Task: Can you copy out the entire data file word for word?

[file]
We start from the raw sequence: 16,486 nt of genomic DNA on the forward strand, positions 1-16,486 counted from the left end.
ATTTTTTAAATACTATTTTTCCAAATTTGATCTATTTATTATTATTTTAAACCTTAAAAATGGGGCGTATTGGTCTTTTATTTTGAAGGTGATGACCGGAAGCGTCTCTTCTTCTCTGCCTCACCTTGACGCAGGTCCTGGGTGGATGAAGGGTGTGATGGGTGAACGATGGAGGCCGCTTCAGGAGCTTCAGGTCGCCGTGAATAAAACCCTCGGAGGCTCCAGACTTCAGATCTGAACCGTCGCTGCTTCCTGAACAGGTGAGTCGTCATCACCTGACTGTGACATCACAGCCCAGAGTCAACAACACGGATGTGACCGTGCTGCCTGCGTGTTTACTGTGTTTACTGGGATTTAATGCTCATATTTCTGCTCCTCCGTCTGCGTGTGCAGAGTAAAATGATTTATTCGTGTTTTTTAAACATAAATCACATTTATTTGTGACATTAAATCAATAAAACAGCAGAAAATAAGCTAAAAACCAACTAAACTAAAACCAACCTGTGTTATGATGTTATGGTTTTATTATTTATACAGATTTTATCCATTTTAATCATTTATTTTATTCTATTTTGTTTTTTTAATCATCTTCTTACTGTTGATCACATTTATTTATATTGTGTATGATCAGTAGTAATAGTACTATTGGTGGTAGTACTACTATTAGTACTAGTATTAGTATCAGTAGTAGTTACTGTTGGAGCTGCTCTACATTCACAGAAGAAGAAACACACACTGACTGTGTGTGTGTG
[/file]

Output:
We start from the raw sequence: 16,486 nt of genomic DNA on the forward strand, positions 1-16,486 counted from the left end.
ATTTTTTAAATACTATTTTTCCAAATTTGATCTATTTATTATTATTTTAAACCTTAAAAATGGGGCGTATTGGTCTTTTATTTTGAAGGTGATGACCGGAAGCGTCTCTTCTTCTCTGCCTCACCTTGACGCAGGTCCTGGGTGGATGAAGGGTGTGATGGGTGAACGATGGAGGCCGCTTCAGGAGCTTCAGGTCGCCGTGAATAAAACCCTCGGAGGCTCCAGACTTCAGATCTGAACCGTCGCTGCTTCCTGAACAGGTGAGTCGTCATCACCTGACTGTGACATCACAGCCCAGAGTCAACAACACGGATGTGACCGTGCTGCCTGCGTGTTTACTGTGTTTACTGGGATTTAATGCTCATATTTCTGCTCCTCCGTCTGCGTGTGCAGAGTAAAATGATTTATTCGTGTTTTTTAAACATAAATCACATTTATTTGTGACATTAAATCAATAAAACAGCAGAAAATAAGCTAAAAACCAACTAAACTAAAACCAACCTGTGTTATGATGTTATGGTTTTATTATTTATACAGATTTTATCCATTTTAATCATTTATTTTATTCTATTTTGTTTTTTTAATCATCTTCTTACTGTTGATCACATTTATTTATATTGTGTATGATCAGTAGTAATAGTACTATTGGTGGTAGTACTACTATTAGTACTAGTATTAGTATCAGTAGTAGTTACTGTTGGAGCTGCTCTACATTCACAGAAGAAGAAACACACACTGACTGTGTGTGTGTG